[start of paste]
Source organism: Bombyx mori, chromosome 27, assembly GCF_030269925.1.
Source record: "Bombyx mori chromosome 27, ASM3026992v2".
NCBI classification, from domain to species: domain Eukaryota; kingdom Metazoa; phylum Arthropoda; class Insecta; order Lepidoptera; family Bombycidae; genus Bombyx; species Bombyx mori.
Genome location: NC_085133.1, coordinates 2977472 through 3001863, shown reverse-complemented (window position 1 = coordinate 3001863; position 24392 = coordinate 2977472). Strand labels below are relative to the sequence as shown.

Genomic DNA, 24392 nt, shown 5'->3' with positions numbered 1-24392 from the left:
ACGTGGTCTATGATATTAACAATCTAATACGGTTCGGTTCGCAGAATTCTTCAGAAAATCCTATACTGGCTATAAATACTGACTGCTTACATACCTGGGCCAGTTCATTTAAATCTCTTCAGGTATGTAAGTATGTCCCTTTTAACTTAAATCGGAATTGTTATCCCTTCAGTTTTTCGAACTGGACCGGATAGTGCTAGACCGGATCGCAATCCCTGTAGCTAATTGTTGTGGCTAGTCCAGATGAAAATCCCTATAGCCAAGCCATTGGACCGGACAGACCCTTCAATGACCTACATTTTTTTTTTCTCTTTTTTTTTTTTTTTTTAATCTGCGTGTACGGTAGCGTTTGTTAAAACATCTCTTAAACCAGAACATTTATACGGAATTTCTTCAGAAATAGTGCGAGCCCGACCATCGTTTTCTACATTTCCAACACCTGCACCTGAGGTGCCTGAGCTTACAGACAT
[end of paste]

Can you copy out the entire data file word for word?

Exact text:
Source organism: Bombyx mori, chromosome 27, assembly GCF_030269925.1.
Source record: "Bombyx mori chromosome 27, ASM3026992v2".
NCBI classification, from domain to species: domain Eukaryota; kingdom Metazoa; phylum Arthropoda; class Insecta; order Lepidoptera; family Bombycidae; genus Bombyx; species Bombyx mori.
Genome location: NC_085133.1, coordinates 2977472 through 3001863, shown reverse-complemented (window position 1 = coordinate 3001863; position 24392 = coordinate 2977472). Strand labels below are relative to the sequence as shown.

Genomic DNA, 24392 nt, shown 5'->3' with positions numbered 1-24392 from the left:
ACGTGGTCTATGATATTAACAATCTAATACGGTTCGGTTCGCAGAATTCTTCAGAAAATCCTATACTGGCTATAAATACTGACTGCTTACATACCTGGGCCAGTTCATTTAAATCTCTTCAGGTATGTAAGTATGTCCCTTTTAACTTAAATCGGAATTGTTATCCCTTCAGTTTTTCGAACTGGACCGGATAGTGCTAGACCGGATCGCAATCCCTGTAGCTAATTGTTGTGGCTAGTCCAGATGAAAATCCCTATAGCCAAGCCATTGGACCGGACAGACCCTTCAATGACCTACATTTTTTTTTTCTCTTTTTTTTTTTTTTTTTAATCTGCGTGTACGGTAGCGTTTGTTAAAACATCTCTTAAACCAGAACATTTATACGGAATTTCTTCAGAAATAGTGCGAGCCCGACCATCGTTTTCTACATTTCCAACACCTGCACCTGAGGTGCCTGAGCTTACAGACAT